|4.||Care provision for older people||Exclusion of teams with primary or exclusive focus on patients with mental health problems|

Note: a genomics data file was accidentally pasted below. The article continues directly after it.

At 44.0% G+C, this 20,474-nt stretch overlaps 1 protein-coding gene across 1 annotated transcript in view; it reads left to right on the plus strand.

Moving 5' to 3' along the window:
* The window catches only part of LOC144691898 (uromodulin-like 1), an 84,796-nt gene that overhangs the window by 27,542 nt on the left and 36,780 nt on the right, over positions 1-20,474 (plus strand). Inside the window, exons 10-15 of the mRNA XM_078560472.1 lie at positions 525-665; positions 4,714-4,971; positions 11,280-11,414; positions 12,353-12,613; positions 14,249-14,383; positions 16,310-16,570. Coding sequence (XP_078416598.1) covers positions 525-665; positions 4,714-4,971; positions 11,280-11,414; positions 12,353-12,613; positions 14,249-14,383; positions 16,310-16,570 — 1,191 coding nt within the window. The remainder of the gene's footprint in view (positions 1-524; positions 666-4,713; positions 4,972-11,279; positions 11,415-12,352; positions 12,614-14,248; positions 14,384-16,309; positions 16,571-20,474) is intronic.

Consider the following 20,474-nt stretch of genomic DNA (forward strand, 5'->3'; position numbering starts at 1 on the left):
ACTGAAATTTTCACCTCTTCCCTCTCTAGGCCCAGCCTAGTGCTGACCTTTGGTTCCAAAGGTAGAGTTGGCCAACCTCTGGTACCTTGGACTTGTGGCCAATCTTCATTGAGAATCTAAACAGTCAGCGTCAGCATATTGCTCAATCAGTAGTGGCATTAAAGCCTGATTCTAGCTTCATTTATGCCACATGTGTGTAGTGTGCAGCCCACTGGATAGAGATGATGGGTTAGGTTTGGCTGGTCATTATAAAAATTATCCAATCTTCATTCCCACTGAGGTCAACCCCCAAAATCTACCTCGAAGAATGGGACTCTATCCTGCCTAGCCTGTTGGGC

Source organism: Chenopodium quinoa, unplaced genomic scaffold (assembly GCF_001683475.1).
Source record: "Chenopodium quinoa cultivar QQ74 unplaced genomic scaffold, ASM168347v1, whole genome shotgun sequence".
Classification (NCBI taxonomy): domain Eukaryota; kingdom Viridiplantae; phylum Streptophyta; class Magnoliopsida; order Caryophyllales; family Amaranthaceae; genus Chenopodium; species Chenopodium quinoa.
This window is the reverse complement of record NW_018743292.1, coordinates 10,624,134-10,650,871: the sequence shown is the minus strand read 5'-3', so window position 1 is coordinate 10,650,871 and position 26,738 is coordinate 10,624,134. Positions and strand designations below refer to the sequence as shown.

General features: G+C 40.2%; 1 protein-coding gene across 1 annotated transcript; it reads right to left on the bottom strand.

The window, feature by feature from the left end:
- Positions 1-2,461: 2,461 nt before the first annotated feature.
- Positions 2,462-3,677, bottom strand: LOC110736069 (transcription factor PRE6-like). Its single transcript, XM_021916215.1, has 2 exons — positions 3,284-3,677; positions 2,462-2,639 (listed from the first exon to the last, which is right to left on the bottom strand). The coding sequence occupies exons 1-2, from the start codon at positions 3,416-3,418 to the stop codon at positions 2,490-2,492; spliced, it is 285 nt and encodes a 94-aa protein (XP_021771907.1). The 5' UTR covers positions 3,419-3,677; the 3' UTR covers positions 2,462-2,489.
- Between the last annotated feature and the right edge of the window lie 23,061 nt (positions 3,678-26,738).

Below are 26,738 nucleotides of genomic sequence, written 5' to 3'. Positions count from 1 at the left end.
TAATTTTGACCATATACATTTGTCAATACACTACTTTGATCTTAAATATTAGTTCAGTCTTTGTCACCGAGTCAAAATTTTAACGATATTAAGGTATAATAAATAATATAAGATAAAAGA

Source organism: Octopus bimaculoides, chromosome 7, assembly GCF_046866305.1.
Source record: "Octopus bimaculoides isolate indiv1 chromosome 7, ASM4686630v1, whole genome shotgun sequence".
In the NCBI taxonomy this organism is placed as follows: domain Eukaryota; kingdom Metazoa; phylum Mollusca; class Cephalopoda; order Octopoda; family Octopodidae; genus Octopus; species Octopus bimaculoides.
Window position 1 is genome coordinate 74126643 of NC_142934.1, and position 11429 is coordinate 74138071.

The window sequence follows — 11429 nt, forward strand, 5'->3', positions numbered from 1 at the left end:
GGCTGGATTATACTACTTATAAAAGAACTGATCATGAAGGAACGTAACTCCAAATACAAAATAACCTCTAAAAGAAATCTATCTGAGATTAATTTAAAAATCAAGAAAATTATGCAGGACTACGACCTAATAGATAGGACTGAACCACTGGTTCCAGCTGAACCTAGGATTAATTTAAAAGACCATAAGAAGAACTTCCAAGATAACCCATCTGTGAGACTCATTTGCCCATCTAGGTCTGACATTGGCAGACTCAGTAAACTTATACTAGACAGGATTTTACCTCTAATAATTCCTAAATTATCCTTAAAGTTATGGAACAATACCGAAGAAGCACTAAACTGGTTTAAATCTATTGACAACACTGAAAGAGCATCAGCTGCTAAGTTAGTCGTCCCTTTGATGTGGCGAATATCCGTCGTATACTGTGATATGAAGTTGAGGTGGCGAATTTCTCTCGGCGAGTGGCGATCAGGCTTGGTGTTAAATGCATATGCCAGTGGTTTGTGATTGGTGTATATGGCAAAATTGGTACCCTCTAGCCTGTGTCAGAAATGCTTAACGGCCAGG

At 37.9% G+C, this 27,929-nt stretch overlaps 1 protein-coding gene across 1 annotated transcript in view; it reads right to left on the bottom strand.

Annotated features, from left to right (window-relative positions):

A widespread approach to selecting innovative models is to focus on their relative success in terms of specific outcome measures. However, a key lesson underlying the iCoach approach to case selection is that this is difficult because stakeholders attach very different importance to specific outcome measures [12, 28]. Our search of grey literature at a national level confirms this and individual evaluations of municipal intermediate care teams in Denmark prioritise outcome measures in very different ways. While some evaluations almost exclusively focus on political goals such as reduced hospital admissions, readmissions and cost effectiveness , others are more concerned with user satisfaction and improved care . Evaluations focusing on both types of measures show that intermediate teams generally improve care but do not reduce costs and in some cases may even increase costs [31, 32]. Defining success as financial outcome, runs the risk of overlooking intermediate care teams that improve continuity in care and increase user satisfaction. Instead, we followed the pragmatic rationality underlying the iCoach approach and defined innovative models as those models that have the potential to deliver optimal CBPHC to older adults with complex health and social needs. However, we had to adapt the four case selection criteria related to innovative models of CBPHC initially developed by the iCoach approach to fit the specific characteristics of the intermediate care teams in municipalities in Denmark .